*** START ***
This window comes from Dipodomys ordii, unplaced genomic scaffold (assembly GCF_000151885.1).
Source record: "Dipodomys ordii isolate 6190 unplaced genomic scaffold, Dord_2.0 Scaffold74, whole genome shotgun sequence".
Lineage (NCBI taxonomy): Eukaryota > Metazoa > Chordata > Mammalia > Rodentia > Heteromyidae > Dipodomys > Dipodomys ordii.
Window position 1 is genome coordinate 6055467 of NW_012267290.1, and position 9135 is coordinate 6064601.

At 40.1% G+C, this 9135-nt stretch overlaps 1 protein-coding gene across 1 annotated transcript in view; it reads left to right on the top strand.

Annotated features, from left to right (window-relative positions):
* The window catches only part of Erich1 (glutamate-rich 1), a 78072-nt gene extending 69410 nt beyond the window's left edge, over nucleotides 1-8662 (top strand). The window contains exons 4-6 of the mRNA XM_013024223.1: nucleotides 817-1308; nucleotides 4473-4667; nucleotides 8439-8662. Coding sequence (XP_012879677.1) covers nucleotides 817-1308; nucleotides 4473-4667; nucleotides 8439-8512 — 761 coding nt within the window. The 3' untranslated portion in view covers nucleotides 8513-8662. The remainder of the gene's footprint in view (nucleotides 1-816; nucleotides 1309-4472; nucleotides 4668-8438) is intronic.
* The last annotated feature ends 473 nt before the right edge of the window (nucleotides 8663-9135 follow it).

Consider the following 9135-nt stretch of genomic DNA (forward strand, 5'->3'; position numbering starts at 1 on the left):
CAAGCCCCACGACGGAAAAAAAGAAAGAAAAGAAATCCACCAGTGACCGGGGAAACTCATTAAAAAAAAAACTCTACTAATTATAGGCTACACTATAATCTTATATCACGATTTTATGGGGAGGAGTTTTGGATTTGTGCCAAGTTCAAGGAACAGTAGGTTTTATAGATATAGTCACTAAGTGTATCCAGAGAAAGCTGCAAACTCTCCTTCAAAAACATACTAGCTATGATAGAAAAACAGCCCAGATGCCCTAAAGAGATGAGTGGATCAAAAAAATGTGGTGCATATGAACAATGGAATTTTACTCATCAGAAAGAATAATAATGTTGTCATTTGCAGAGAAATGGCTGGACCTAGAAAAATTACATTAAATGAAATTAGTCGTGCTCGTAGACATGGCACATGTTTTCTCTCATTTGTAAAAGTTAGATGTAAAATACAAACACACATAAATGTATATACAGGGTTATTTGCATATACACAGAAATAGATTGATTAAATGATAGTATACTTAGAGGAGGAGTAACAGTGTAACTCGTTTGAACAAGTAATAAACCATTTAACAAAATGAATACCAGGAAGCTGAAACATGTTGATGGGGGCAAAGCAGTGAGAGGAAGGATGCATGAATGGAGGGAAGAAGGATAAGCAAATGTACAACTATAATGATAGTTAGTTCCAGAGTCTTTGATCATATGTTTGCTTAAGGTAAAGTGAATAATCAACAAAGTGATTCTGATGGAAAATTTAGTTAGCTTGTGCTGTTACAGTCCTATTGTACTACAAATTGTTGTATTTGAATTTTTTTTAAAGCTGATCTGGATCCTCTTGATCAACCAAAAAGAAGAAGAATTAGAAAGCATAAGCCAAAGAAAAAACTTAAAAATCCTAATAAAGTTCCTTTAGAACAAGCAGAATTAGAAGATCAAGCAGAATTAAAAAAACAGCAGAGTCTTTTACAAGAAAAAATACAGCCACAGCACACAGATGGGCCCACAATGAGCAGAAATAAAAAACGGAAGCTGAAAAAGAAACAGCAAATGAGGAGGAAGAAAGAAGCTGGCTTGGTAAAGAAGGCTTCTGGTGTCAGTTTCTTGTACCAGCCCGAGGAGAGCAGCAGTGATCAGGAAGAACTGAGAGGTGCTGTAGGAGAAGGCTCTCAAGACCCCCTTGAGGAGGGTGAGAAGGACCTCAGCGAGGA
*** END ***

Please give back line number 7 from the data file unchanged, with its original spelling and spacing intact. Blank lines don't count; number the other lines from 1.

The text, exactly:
* The window catches only part of Erich1 (glutamate-rich 1), a 78072-nt gene extending 69410 nt beyond the window's left edge, over nucleotides 1-8662 (top strand). The window contains exons 4-6 of the mRNA XM_013024223.1: nucleotides 817-1308; nucleotides 4473-4667; nucleotides 8439-8662. Coding sequence (XP_012879677.1) covers nucleotides 817-1308; nucleotides 4473-4667; nucleotides 8439-8512 — 761 coding nt within the window. The 3' untranslated portion in view covers nucleotides 8513-8662. The remainder of the gene's footprint in view (nucleotides 1-816; nucleotides 1309-4472; nucleotides 4668-8438) is intronic.